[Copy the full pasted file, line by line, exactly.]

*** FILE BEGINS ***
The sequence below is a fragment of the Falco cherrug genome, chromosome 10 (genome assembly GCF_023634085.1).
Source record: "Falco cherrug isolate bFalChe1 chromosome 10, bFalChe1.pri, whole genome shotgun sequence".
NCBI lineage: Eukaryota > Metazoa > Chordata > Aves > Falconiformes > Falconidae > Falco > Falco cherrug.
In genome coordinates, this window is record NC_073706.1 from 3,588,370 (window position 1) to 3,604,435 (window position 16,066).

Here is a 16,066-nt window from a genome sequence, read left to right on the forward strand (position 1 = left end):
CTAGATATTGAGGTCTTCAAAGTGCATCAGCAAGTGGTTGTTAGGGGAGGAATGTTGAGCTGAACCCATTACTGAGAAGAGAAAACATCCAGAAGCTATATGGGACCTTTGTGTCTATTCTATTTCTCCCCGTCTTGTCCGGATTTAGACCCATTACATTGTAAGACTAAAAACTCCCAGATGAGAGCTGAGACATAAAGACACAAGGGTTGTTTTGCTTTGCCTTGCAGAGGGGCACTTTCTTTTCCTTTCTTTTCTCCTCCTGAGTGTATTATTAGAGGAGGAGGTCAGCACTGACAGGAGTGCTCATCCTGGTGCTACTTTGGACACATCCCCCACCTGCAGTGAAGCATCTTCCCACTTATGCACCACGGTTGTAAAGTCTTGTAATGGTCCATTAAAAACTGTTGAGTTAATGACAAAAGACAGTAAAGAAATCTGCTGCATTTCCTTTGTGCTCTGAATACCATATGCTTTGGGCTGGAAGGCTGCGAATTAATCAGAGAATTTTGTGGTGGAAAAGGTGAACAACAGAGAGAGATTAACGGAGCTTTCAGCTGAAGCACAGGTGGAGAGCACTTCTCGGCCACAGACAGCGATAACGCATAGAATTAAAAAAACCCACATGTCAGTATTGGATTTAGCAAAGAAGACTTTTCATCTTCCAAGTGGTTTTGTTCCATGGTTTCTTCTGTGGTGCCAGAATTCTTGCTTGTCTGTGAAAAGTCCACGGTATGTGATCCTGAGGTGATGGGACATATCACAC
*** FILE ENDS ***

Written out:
The sequence below is a fragment of the Falco cherrug genome, chromosome 10 (genome assembly GCF_023634085.1).
Source record: "Falco cherrug isolate bFalChe1 chromosome 10, bFalChe1.pri, whole genome shotgun sequence".
NCBI lineage: Eukaryota > Metazoa > Chordata > Aves > Falconiformes > Falconidae > Falco > Falco cherrug.
In genome coordinates, this window is record NC_073706.1 from 3,588,370 (window position 1) to 3,604,435 (window position 16,066).

Here is a 16,066-nt window from a genome sequence, read left to right on the forward strand (position 1 = left end):
CTAGATATTGAGGTCTTCAAAGTGCATCAGCAAGTGGTTGTTAGGGGAGGAATGTTGAGCTGAACCCATTACTGAGAAGAGAAAACATCCAGAAGCTATATGGGACCTTTGTGTCTATTCTATTTCTCCCCGTCTTGTCCGGATTTAGACCCATTACATTGTAAGACTAAAAACTCCCAGATGAGAGCTGAGACATAAAGACACAAGGGTTGTTTTGCTTTGCCTTGCAGAGGGGCACTTTCTTTTCCTTTCTTTTCTCCTCCTGAGTGTATTATTAGAGGAGGAGGTCAGCACTGACAGGAGTGCTCATCCTGGTGCTACTTTGGACACATCCCCCACCTGCAGTGAAGCATCTTCCCACTTATGCACCACGGTTGTAAAGTCTTGTAATGGTCCATTAAAAACTGTTGAGTTAATGACAAAAGACAGTAAAGAAATCTGCTGCATTTCCTTTGTGCTCTGAATACCATATGCTTTGGGCTGGAAGGCTGCGAATTAATCAGAGAATTTTGTGGTGGAAAAGGTGAACAACAGAGAGAGATTAACGGAGCTTTCAGCTGAAGCACAGGTGGAGAGCACTTCTCGGCCACAGACAGCGATAACGCATAGAATTAAAAAAACCCACATGTCAGTATTGGATTTAGCAAAGAAGACTTTTCATCTTCCAAGTGGTTTTGTTCCATGGTTTCTTCTGTGGTGCCAGAATTCTTGCTTGTCTGTGAAAAGTCCACGGTATGTGATCCTGAGGTGATGGGACATATCACAC